Pride gets a bad rap, but we wouldn't get too far without it

Innovation Hub
Superbia is a Latin term signifying "Pride."

Superbia is a Latin term signifying "Pride."

Pride gets a bad rap. We associate it with narcissism and vanity. It’s first on the list of the seven deadly sins.

But where would we be without pride? Jessica Tracy, author of "Take Pride: Why the Deadliest Sin Holds the Secret to Human Success," argues that without a sense of pride, people would accomplish, well, not much of anything.

“Pride is really the thing that gets us off the couch and toward achieving,” she says. “Toward giving up temptations, toward giving up the easier route, sacrificing all those things to become the kind of person we want to be.”

Tracy believes that pride is an essential human emotion — like happiness, fear or jealousy — and, like most emotions, can be positive or negative. On the good side, there’s “authentic” pride. It’s the feeling we get from our accomplishments: like running a marathon, writing a computer program or raising a child. Tracy says this is what pushes us to set goals and work to achieve them.

It’s also what keeps us striving when it would be easier to give up. “There are days when we say, ‘Hey, I’m going chill out today and just relax and watch some TV and drink some beers,’” she says. “But there are other days where we say, ‘No. ... I’m going to do the hard thing. I want to run that marathon, even though the training is going to really hurt, and it would be much easier to lie on the couch.’ We have this desire to feel good about ourselves so desperately that we will give up these more basic level needs in order to attain it.”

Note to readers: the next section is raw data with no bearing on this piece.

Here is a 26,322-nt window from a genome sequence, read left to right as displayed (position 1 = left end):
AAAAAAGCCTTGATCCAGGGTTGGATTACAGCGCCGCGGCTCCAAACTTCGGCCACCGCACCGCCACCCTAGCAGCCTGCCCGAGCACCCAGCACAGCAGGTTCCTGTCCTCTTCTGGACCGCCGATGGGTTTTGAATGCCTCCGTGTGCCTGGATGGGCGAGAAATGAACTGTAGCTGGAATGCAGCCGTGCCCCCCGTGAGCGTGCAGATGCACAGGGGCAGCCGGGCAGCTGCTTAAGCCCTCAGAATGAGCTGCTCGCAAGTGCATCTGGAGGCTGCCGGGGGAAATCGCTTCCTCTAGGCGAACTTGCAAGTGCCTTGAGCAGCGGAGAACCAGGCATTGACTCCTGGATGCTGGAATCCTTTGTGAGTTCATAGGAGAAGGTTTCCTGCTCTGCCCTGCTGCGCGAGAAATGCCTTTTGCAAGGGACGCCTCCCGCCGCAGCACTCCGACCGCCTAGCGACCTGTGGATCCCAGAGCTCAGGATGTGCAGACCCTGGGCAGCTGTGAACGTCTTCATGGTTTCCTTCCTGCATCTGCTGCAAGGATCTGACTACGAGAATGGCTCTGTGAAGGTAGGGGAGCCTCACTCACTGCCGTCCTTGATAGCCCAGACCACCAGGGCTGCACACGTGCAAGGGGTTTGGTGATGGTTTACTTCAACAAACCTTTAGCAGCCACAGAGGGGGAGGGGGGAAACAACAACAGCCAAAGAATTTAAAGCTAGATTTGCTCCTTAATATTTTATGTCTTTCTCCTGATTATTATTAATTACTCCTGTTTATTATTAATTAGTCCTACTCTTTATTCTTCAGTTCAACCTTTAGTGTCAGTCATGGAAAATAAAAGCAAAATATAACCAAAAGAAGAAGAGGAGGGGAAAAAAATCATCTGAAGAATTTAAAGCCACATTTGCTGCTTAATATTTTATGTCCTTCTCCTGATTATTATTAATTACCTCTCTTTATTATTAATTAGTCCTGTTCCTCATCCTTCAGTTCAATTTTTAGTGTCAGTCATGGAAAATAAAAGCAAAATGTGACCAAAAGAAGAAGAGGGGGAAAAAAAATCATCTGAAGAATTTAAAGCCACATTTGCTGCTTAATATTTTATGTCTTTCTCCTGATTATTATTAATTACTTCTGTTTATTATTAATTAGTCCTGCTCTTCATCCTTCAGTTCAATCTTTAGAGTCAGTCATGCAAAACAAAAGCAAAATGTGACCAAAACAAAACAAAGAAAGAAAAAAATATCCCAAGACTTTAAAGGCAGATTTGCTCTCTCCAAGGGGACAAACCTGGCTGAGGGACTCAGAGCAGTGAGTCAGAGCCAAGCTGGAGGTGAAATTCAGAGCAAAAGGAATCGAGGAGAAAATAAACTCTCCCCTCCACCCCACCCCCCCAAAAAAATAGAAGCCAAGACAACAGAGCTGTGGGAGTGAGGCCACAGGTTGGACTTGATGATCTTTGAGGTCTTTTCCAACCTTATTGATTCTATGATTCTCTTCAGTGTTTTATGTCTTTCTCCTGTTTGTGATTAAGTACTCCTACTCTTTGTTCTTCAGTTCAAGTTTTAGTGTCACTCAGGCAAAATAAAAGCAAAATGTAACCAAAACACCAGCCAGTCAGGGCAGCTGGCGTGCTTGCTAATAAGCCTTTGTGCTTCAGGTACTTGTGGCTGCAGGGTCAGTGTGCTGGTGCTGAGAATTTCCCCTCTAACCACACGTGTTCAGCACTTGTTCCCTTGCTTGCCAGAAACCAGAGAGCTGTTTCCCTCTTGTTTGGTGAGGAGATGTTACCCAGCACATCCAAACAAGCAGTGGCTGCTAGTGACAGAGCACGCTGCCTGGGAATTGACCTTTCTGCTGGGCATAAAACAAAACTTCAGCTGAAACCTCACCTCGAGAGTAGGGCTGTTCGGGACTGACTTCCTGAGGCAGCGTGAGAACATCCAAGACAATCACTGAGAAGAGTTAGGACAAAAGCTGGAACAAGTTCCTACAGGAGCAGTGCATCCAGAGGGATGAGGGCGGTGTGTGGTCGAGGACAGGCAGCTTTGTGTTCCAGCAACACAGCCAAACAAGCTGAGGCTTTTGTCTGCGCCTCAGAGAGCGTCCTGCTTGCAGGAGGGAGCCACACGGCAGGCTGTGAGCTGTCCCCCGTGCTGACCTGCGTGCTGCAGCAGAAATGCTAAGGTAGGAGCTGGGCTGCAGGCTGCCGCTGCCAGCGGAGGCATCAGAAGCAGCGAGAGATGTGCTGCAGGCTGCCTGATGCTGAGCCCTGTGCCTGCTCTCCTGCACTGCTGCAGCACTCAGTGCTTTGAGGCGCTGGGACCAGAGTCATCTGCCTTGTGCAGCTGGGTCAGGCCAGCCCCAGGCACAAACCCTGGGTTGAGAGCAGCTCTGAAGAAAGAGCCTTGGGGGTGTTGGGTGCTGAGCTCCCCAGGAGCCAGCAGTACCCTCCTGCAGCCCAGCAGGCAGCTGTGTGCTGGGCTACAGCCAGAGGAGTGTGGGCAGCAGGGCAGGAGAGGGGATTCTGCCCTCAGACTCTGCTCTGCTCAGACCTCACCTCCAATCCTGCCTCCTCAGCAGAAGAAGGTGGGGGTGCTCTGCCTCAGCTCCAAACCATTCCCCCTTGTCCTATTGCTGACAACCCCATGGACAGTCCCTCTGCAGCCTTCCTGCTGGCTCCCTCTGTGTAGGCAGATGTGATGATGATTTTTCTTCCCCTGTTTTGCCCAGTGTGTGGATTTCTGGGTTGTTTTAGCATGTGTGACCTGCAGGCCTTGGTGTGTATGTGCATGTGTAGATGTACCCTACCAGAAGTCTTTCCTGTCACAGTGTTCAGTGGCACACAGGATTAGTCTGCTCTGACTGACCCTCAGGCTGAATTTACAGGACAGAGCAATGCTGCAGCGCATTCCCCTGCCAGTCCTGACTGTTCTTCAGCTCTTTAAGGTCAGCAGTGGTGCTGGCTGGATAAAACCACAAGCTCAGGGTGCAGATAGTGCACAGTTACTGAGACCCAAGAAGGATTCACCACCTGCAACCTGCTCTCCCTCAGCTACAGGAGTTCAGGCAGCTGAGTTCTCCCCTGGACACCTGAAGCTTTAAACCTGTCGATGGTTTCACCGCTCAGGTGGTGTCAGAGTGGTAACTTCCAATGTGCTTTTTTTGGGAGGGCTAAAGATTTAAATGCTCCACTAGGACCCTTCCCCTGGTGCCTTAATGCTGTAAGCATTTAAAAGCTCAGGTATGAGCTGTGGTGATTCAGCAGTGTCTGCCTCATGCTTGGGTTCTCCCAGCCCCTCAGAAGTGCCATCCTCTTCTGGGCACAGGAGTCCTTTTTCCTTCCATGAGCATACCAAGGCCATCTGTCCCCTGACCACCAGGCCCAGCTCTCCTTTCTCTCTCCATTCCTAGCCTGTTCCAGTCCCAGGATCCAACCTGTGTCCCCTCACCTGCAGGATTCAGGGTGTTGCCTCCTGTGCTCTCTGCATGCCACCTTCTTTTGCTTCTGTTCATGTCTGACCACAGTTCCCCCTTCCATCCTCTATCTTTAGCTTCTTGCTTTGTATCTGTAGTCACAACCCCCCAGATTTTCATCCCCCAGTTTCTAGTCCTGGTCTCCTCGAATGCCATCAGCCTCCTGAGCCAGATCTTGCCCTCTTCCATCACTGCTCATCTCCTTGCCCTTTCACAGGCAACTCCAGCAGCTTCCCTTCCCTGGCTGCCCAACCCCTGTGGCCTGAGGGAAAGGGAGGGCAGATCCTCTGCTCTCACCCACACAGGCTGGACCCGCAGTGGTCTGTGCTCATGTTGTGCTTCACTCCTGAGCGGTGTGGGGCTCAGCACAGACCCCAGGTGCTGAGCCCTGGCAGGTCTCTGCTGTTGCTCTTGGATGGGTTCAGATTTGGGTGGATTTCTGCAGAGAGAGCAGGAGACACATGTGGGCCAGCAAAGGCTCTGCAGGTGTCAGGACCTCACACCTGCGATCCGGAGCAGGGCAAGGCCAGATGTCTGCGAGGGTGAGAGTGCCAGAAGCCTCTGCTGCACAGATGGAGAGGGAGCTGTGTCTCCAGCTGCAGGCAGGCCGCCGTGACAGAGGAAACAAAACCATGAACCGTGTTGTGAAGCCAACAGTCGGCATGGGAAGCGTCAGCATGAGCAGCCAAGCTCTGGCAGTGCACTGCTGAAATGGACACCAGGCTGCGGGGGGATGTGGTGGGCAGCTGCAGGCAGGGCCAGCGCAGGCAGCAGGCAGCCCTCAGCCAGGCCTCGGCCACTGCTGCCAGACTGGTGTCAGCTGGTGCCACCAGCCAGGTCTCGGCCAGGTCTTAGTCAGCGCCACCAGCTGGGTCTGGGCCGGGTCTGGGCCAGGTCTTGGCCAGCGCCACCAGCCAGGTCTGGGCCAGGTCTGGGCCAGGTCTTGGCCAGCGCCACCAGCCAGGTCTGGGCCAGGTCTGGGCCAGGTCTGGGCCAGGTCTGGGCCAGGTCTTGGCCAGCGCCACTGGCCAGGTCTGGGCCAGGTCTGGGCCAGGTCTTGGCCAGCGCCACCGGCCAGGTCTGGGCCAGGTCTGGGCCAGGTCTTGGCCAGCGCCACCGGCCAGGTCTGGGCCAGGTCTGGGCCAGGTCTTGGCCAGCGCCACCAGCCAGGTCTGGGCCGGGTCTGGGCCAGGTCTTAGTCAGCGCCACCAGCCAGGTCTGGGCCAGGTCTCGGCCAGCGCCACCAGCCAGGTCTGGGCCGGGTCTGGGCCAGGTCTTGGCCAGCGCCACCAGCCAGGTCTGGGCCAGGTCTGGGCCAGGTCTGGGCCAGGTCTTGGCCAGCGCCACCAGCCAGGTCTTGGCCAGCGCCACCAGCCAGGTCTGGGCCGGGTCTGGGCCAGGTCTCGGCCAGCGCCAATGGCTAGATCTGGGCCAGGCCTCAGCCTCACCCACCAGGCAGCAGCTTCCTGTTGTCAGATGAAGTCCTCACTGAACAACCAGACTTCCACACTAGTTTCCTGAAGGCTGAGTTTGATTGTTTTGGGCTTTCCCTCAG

On the other side of the coin, though, is “hubristic” pride. This is the kind of pride we associate with the seven deadly sins, the kind that inspires people to act unethically in pursuit of their ambitions — to lie, steal or cheat their way to the top. Tracy says this kind of pride can arise from many situations, but often starts with well-earned, authentic pride — like the kind you might experience after winning a race, writing a book or coming out on top in an election. The feelings you get from this kind of accomplishment can become almost addictive, and some people will do anything to rekindle them.

“If you start getting those feelings and kind of clinging to them and really relying on them, you forget that really the way to get them is to keep trying to achieve,” Tracy says. “Instead it becomes about anything you can do to get the accolades. And so, sure, cheating is a much easier way to get the accolades.”

Tracy says that the distinction between these kinds of pride is essential. It’s important to recognize the pitfalls of hubris, but it’s equally necessary to foster the kind of authentic pride that inspires people to strive toward important achievements.

“People who feel authentic pride are, for most of us, the kind of people we want our kids to be,” she says. “High achieving, outgoing, extroverted. Yes, successful. But not bragging about it. I think that’s a really important message because without pride, we really wouldn’t have the motivation to achieve the amazing things that we’ve done.”

This story was first published by PRI's Innovation Hub.